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Incidence of parentally reported and clinically diagnosed food hypersensitivity in the first year of life


Reference:

Carina Venter, Brett Pereira, Jane Grundy, C. Bernie Clayton, Graham Roberts, Bernie Higgins, Taraneh Dean. Incidence of parentally reported and clinically diagnosed food hypersensitivity in the first year of life. Journal of Allergy and Clinical Immunology 2006;117(5):1118-1124


Abstract:

Background: There are very few population-based studies investigating the incidence of food hypersensitivity during the first year of life.

Objective: To determine the incidence of parentally reported food hypersensitivity and objectively diagnosed food hypersensitivity during the first year of life.

Methods: A birth cohort was recruited (n = 969). At 3, 6, 9, and 12 months, information regarding feeding practices and reported symptoms of atopy were obtained. At 1 year, infants underwent a medical examination and skin prick testing to a battery of allergens. Symptomatic infants underwent food challenges.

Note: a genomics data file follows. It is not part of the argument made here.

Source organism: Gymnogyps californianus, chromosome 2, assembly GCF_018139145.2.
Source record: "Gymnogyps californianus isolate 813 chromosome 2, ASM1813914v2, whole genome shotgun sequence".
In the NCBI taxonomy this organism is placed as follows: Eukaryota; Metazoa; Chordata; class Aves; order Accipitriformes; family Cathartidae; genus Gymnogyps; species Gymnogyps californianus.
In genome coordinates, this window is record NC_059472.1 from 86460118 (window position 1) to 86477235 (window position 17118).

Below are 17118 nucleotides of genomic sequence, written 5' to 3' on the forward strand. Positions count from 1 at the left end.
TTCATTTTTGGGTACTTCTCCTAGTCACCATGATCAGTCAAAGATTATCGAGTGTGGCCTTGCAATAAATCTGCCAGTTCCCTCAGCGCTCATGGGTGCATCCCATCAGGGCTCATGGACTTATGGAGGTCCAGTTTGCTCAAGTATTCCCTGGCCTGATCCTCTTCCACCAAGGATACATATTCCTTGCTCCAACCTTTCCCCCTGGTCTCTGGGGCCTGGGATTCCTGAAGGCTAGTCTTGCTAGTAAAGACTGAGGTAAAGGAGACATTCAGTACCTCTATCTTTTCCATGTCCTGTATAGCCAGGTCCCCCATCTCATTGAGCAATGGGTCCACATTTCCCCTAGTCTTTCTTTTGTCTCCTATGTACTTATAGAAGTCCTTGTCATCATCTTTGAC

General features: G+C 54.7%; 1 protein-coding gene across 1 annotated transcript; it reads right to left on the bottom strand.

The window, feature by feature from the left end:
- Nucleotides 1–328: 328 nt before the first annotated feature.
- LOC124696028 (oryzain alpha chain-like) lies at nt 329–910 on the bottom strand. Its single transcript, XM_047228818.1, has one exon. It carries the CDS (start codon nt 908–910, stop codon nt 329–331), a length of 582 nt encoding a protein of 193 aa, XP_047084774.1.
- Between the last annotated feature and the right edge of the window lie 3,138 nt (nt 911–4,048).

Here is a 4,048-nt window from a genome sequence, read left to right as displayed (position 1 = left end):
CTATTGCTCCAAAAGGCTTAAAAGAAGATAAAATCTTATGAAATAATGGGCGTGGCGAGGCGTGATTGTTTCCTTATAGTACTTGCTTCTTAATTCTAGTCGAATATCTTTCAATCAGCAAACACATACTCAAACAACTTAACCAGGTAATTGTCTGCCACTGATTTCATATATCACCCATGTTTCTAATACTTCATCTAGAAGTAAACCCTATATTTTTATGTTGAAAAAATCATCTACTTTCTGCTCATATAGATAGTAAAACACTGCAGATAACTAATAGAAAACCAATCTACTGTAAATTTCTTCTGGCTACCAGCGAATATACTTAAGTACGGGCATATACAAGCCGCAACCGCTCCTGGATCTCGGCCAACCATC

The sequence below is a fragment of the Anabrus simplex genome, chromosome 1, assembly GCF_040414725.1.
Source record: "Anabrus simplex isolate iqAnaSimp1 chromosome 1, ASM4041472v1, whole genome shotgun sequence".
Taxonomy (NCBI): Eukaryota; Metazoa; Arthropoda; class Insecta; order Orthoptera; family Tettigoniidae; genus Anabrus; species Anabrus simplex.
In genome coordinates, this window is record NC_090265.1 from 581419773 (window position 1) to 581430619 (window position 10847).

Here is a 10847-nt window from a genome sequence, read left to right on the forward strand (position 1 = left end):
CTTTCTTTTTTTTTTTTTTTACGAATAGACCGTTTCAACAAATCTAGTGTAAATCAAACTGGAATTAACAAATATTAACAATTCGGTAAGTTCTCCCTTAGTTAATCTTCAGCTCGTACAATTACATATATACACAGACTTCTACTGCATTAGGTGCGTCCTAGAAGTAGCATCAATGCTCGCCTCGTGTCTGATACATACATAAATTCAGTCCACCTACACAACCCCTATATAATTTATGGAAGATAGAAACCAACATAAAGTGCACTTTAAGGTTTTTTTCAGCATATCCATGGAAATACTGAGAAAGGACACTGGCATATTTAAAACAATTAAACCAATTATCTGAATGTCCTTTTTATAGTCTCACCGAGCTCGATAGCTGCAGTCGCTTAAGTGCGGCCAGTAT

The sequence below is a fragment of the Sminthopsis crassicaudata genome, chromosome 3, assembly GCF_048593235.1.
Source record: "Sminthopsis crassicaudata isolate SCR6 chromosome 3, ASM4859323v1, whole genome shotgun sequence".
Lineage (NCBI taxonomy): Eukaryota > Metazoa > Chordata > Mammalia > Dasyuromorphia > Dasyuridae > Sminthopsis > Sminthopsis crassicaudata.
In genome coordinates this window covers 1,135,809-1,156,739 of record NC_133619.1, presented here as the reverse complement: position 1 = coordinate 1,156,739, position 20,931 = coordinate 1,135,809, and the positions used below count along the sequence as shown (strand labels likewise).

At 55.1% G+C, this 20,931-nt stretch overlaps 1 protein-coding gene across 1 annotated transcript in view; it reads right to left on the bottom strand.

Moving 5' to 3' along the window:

Results: Adverse reactions to foods were reported by 132 (14.2%) parents at 3, 83 (9.1%) at 6, 49 (5.5%) at 9, and 65 (7.2%) at 12 months. Of the subjects, 1.0% (8/763) were sensitized to aeroallergens and 2.2% (17/763) to food allergens. Between 6 and 9 months and 9 and 12 months, 1.4% (14/969) and 2.8% (27/969) infants were diagnosed with food hypersensitivity on the basis of open food challenges and 0.9% (9/969) and 2.5% (24/969) on the basis of double-blind, placebo-controlled food challenges. Cumulative incidence of food hypersensitivity by 12 months was 4% (39/969; 95% CI, 2.9% to 5.5%) on the basis of open food challenges and 3.2% (31/969; 95% CI, 2.2% to 4.5%) on the basis of double-blind, placebo-controlled food challenges.

Conclusion: Between 2.2% and 5.5% of infants have food hypersensitivity in the first year of life. The rate of parental perception of food hypersensitivity is higher than the prevalence of atopic sensitization to main food allergens or objectively assessed food hypersensitivity.

Clinical implications: In the first year of life, the rate of parentally perceived food hypersensitivity is considerably higher than objectively assessed food hypersensitivity.

Bikram

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